Kikai Caldera

Kikai Caldera (鬼界カルデラ, Kikai karudera) is a massive, mostly submerged caldera up to 19 kilometres (12 mi) in diameter in the Ōsumi Islands of Kagoshima Prefecture, Japan.

Kikai Caldera
Kikai Caldera Relief Map, SRTM, English.jpg
Highest point
PeakMount Iō (Iōjima),
Iōjima, Ōsumi Islands, Japan
Elevation704 m (2,310 ft)
Coordinates30°47′N 130°19′E / 30.79°N 130.31°E / 30.79; 130.31Coordinates: 30°47′N 130°19′E / 30.79°N 130.31°E / 30.79; 130.31[1]
Length17 km (11 mi) NS
Width20 km (12 mi) EW
Native name鬼界カルデラ
StateKagoshima Prefecture
RegionŌsumi Islands
DistrictKagoshima District
Age of rock6,300 to 95,000 years ago

Kikai Caldera was the source of the Akahoya eruption, the second-largest eruption in recorded history and one of the largest eruptions during the Holocene (10,000 years ago to present). About 6,300 years ago or 4,300 BC, pyroclastic flows from that eruption reached the coast of southern Kyūshū up to 100 km (62 mi) away, and ash fell as far as Hokkaidō. The eruption produced about 150 km³ of tephra,[2] giving it a Volcanic Explosivity Index of 7[3] and making it one of the most explosive in the last 10,000 years, ranking alongside Santorini, Changbaishan, Crater Lake, Kurile Lake and Tambora.[4]

Kikai is still an active volcano. Minor eruptions occur frequently on Mount Iō, one of the post-caldera subaerial volcanic peaks on Iōjima. Iōjima is one of three volcanic islands, two of which lie on the caldera rim. On June 4, 2013, weak tremors were recorded. Shortly after, eruptions began and continued off-and-on for several hours.[5]

Mount Iōdake. May, 2015. Taken from the east.

According to ice cores, the Akahoya eruption may have occurred 4350 BC.[6]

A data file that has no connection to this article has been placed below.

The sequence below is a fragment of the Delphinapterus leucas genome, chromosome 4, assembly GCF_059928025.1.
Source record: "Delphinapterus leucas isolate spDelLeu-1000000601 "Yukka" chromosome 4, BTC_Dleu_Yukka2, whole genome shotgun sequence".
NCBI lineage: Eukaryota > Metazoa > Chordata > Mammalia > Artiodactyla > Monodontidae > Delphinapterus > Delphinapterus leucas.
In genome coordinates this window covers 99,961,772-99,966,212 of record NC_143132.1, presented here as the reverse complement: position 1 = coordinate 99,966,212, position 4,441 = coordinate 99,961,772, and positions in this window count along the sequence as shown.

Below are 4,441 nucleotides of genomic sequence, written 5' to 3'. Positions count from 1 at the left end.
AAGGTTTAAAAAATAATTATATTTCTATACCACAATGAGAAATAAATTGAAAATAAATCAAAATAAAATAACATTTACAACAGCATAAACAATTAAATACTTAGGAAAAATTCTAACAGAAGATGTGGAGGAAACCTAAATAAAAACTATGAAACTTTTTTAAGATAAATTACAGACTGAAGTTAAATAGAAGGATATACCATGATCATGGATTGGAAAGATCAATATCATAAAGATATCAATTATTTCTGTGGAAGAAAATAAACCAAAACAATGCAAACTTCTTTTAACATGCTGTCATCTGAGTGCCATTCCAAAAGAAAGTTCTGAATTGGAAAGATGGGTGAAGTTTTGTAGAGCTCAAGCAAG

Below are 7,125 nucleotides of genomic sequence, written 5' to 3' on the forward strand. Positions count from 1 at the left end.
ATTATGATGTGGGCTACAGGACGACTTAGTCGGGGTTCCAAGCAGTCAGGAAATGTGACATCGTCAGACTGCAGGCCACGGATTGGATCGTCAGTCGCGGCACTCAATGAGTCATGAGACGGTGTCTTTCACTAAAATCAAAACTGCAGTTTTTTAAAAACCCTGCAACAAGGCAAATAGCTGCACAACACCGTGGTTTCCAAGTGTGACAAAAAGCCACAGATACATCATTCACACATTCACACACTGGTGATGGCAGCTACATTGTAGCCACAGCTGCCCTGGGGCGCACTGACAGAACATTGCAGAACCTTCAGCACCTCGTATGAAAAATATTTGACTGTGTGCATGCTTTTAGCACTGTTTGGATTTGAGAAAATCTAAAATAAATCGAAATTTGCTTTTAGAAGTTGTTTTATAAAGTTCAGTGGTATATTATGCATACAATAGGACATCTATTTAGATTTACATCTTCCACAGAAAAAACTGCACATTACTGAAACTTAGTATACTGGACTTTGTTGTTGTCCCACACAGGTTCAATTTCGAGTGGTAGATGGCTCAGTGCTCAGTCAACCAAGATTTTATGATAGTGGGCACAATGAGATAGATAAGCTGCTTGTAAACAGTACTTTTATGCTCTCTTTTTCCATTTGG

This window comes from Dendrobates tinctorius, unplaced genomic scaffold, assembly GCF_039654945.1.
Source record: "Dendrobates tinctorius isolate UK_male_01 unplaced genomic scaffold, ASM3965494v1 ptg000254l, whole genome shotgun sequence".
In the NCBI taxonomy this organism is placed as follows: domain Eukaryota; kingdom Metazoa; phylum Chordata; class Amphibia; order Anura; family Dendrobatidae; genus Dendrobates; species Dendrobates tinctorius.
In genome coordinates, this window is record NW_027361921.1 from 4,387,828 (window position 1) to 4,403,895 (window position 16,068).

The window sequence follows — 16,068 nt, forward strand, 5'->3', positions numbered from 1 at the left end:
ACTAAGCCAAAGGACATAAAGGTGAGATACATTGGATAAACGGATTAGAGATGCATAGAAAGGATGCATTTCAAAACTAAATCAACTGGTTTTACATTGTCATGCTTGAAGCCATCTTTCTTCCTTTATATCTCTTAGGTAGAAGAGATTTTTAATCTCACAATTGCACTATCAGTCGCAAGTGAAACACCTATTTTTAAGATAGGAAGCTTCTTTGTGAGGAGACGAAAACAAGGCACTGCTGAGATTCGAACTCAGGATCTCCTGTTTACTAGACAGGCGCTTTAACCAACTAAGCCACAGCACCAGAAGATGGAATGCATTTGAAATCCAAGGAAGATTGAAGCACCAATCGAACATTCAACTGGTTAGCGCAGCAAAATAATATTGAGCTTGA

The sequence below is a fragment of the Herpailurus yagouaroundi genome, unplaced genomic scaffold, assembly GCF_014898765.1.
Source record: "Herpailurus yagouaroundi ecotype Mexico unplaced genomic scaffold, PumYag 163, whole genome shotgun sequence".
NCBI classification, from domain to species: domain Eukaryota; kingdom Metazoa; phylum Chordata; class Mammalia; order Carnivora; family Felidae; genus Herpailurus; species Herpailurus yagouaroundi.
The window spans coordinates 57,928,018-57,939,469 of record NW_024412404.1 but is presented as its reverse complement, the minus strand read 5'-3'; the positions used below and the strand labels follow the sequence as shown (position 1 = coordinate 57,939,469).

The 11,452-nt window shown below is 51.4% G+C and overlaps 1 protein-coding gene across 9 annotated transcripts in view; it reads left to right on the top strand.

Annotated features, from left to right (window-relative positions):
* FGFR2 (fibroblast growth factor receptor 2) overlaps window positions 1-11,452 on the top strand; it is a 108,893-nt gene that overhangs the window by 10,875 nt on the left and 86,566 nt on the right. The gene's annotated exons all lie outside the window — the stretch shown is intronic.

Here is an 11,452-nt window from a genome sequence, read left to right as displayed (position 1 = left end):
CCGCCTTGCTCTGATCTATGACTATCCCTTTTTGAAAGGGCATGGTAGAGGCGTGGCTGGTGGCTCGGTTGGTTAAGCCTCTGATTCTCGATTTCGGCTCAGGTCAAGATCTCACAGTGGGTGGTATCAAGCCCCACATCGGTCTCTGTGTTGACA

Further readingEdit

  • Machida, Hiroshi; Sugiyama, Shinji (2002). "The impact of the Kikai-Akahoya explosive eruptions on human societies". In Grattan, John; Torrence Robin (eds.). Natural Disasters and Cultural Change. London: Routledge. pp. 313–346. ISBN 0-415-21696-6.

See alsoEdit


  1. ^ "Kikai | Volcano World | Oregon State University". Retrieved 2017-04-11.
  2. ^ Kikai – Eruptive history, Global Volcanism Program. Smithsonian Institution.
  3. ^ Johnston, Eric, "Latest volcano show: Shinmoe", The Japan Times, 1 March 2011, p. 3.
  4. ^ "Large Volcano Explocivity Index". Countries of the World. Retrieved 2014-04-24.
  5. ^ "Global Volcanism Program | Kikai". Retrieved 2017-04-07.
  6. ^ Zielinski, G. A.; Mayewski, P. A.; Meeker, L. D.; Whitlow, S.; Twickler, M. S.; Morrison, M.; Meese, D. A.; Gow, A. J.; Alley, R. B. (1994-05-13). "Record of Volcanism Since 7000 B.C. from the GISP2 Greenland Ice Core and Implications for the Volcano-Climate System". Science. 264 (5161): 948–952. Bibcode:1994Sci...264..948Z. doi:10.1126/science.264.5161.948. ISSN 0036-8075. PMID 17830082.

External linksEdit